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MMA Specialists Are A Dying Breed

By on September 2, 2009

MMA Specialists Are A Dying Breed

UFC 102: Couture vs Nogueira featured one of the best submission
grapplers in the world, as well as one of the world’s best wrestlers.
No, I’m not talking about Randy Couture or Minotauro Nogueira. The
performances of Demian Maia and Jake Rosholt can be used to show how
current MMA philosophies are moving away from specialization, and
towards well-roundedness. However, I believe these philosophies are
flawed.

When Nate Marquardt knocked out Maia, analysts and fans
alike began proclaiming the proof that being well-rounded is far more
important than excellence in any specific discipline within mixed
martial arts.

What I saw, was a Brazilian Jiu Jitsu fighter out
of his depth when he attempted striking attacks that were simply
outside of his skill set.

But while there are only 20 or so
seconds of fight to review, I truly believe that Maia could have been
more effective in those seconds if he did anything but attempting to
prove that he could strike with Marquardt.

If you want an example
of a BJJ fighter who knows his depths, look at BJ Penn. Penn is a good
boxer, but doesn’t really have great kicks. As a result, he uses his
kicks only sparingly, and uses his opponents kicks as opportunities to
land punches or takedowns. Penn is the perfect kind of fighter for Maia
to emulate.

But if you remain unconvinced, please also consider
the fight between multiple-NCAA Division 1 wrestling championship
winner Jake Rosholt’s fight against UFC gatekeeper Chris Leben.

Through
two rounds, Jake Rosholt used his wrestling only sparingly, as he
attempted to stand and box against his veteran opponent. His eventual
victory by submission hides the fact that he was losing on the
scorecards going into the third and final round.

Being in a
losing position on the scorecards is normal for most fighters, but in
the case of Rosholt, it should have been inexcusable.

Rosholt’s
wrestling advantage should have been enough for him to score multiple
takedowns, while gaining more points with good positional control. Yet
instead of wrestling with Leben, he elected to stand and strike for the
first two rounds, getting a takedown only once, and not controlling
position against Leben once the fight hit the mat.

But along with
being able to score points with his wrestling, showing a willingness to
use his greatest asset should have helped Rosholt win the fight in
other areas.

Through two rounds, Leben was able to swing his fists in wide and wild arcs, as he had no fear of being taken down.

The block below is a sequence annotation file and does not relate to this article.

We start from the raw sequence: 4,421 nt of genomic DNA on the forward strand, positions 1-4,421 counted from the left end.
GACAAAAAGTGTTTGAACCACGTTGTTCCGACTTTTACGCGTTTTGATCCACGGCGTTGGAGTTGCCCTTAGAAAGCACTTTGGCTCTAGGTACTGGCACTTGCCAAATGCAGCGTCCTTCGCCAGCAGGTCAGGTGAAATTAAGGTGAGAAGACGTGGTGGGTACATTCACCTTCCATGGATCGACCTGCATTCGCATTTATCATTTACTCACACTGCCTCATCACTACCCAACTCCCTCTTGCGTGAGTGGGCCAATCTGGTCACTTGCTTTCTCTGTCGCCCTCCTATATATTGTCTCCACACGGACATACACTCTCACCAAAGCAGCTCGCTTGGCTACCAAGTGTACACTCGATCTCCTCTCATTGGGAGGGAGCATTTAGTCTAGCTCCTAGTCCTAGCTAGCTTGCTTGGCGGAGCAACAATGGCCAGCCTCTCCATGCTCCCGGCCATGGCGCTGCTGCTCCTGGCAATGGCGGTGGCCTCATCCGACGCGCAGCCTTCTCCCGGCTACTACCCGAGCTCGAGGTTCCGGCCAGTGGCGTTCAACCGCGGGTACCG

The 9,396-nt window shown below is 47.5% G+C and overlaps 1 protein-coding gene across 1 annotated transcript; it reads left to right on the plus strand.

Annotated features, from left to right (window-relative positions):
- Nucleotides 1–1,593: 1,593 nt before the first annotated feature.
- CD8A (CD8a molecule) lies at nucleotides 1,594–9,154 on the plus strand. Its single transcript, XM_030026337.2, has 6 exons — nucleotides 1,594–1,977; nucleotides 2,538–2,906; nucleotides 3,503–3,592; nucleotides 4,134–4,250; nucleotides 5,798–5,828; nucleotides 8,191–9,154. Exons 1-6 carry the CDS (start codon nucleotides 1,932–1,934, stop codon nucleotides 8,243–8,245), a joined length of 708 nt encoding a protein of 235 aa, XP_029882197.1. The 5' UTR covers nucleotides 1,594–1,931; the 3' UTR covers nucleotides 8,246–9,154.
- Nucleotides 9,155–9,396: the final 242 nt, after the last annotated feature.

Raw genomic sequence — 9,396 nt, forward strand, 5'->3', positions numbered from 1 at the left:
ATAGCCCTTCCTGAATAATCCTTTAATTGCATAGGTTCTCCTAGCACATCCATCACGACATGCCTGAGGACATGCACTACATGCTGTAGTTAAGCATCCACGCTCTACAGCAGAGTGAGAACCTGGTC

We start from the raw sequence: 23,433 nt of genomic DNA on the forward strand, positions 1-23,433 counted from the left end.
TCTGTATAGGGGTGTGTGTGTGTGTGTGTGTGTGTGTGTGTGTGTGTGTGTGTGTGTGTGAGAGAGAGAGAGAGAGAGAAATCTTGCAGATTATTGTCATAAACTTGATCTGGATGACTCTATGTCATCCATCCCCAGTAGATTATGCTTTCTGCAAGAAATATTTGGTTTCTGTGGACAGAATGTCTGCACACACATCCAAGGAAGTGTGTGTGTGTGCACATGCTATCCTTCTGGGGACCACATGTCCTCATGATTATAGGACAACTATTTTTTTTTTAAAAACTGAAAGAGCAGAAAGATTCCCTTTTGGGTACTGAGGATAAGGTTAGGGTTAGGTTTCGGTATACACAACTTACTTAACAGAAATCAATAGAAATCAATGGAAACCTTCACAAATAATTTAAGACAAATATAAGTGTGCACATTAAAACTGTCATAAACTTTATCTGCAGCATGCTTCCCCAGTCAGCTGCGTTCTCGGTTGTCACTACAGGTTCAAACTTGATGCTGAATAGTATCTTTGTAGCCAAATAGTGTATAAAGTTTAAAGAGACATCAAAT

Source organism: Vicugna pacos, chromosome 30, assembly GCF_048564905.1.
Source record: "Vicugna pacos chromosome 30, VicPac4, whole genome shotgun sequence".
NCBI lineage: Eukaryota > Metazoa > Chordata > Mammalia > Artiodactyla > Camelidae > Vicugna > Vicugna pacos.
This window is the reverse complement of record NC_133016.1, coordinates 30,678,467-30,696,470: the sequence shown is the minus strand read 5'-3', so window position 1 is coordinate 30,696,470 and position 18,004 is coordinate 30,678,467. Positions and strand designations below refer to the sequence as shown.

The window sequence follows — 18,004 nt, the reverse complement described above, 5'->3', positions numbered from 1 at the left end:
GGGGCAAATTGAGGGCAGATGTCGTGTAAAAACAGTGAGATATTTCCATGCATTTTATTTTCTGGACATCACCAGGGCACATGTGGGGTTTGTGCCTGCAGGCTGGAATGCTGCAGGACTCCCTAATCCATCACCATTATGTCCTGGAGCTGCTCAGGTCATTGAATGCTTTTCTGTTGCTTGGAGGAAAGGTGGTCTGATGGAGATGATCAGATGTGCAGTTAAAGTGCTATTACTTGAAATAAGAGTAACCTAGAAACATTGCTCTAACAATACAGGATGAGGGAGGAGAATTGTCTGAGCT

In
post-fight interviews, Rosholt stated that he chose to stand with Leben
because he wanted to put on an impressive performance. Certainly there
is nothing wrong with showing a few more tools in the arsenal, but I
would have been far more impressed with his performance if he had taken
Leben down and submitted him early, rather than needlessly letting the
fight go into the third round.

A great example of Rosholt’s
general idea of impressing the crowd was shown by Brandon Vera earlier
in the night. Vera had been criticized after this fight with Michael
Patt, for not displaying any boxing, choosing to land almost
exclusively with leg kicks.

So to prove a point, Vera restrained
his leg kicks later in his fight with Krzysztof Soszynski, instead
using only his boxing, earning himself a lackluster decision.

Amazingly,
Brandon Vera went from being a fighter with all kicks and no punches,
to being a fighter with some punches, and no kicks. Somewhere in my
mind there exists a Brandon Vera who seamlessly mixes his attack to
great effect.

Sadly, over the last two fights, Brandon Vera’s
attempts to silence his critics has only served to fuel them. Hopefully
he has learned this lesson.

But if you are still unconvinced about the value of playing to one’s strengths, take a lesson from UFC history.

All
of the UFC’s greatest champions have succeeded not because they are
well rounded, but because they have been able to take control of a
fight, instead of falling into the domains of their opponents.

Matt Hughes won by turning all of his fights into wrestling matches.

Randy
Couture forced his opponents to clinch with him, where he was able to
use a significant advantage in dirty boxing. Furthermore, his ability
to take fighters down helped him to land more strikes. For example, he
was able to drop Tim Sylvia because he faked a takedown and threw an
overhand instead.

Anderson Silva forces his opponents to
aggressively strike against him, by using his range, and his takedown
defense. But if an opponent invites him down into his game, as did
Thales Leites, Anderson is content to sit back and earn himself an easy
decision victory.

Even Georges St.Pierre, arguably the most
well-rounded fighter in MMA history uses his strengths, and capitalizes
on his opponents weaknesses. He does this, he says, because it is
“smart.”

Against Matt Serra, Jon Fitch, and Thiago Alves,
St.Pierre was willing to engage in a controlled striking match, but
only to the point that his opponents began to open up and really swing
for the fences.

As soon as Alves tried to unleash those big shots, St.Pierre used the opening to get the takedown.

That is exactly the type of thing that a great wrestler like Rosholt should be doing against a brawler like Chris Leben.

Unfortunately, it seems like fighters are attempting to be more well-rounded, but are losing focus on their greater strengths.

By Darren Wong for FightMania.com

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